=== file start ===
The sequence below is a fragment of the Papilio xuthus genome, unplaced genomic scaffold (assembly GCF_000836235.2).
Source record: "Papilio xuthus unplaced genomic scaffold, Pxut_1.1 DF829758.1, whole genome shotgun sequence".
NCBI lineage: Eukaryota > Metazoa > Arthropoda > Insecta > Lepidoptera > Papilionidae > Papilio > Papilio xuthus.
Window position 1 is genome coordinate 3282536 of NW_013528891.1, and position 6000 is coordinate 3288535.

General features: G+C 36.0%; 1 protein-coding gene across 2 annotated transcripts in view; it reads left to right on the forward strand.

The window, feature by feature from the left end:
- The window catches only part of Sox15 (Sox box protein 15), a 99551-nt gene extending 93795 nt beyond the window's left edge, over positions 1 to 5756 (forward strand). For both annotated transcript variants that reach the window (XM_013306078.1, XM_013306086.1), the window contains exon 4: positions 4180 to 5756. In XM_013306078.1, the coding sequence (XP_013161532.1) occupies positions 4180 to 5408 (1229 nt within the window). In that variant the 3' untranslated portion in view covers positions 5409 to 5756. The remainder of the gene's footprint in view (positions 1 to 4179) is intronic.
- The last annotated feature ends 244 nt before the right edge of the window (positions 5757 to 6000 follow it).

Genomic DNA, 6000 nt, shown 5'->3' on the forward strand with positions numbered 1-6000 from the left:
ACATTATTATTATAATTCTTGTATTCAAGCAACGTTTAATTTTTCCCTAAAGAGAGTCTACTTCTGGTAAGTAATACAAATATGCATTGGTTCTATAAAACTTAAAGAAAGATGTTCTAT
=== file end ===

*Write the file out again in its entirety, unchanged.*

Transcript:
The sequence below is a fragment of the Papilio xuthus genome, unplaced genomic scaffold (assembly GCF_000836235.2).
Source record: "Papilio xuthus unplaced genomic scaffold, Pxut_1.1 DF829758.1, whole genome shotgun sequence".
NCBI lineage: Eukaryota > Metazoa > Arthropoda > Insecta > Lepidoptera > Papilionidae > Papilio > Papilio xuthus.
Window position 1 is genome coordinate 3282536 of NW_013528891.1, and position 6000 is coordinate 3288535.

General features: G+C 36.0%; 1 protein-coding gene across 2 annotated transcripts in view; it reads left to right on the forward strand.

The window, feature by feature from the left end:
- The window catches only part of Sox15 (Sox box protein 15), a 99551-nt gene extending 93795 nt beyond the window's left edge, over positions 1 to 5756 (forward strand). For both annotated transcript variants that reach the window (XM_013306078.1, XM_013306086.1), the window contains exon 4: positions 4180 to 5756. In XM_013306078.1, the coding sequence (XP_013161532.1) occupies positions 4180 to 5408 (1229 nt within the window). In that variant the 3' untranslated portion in view covers positions 5409 to 5756. The remainder of the gene's footprint in view (positions 1 to 4179) is intronic.
- The last annotated feature ends 244 nt before the right edge of the window (positions 5757 to 6000 follow it).

Genomic DNA, 6000 nt, shown 5'->3' on the forward strand with positions numbered 1-6000 from the left:
ACATTATTATTATAATTCTTGTATTCAAGCAACGTTTAATTTTTCCCTAAAGAGAGTCTACTTCTGGTAAGTAATACAAATATGCATTGGTTCTATAAAACTTAAAGAAAGATGTTCTAT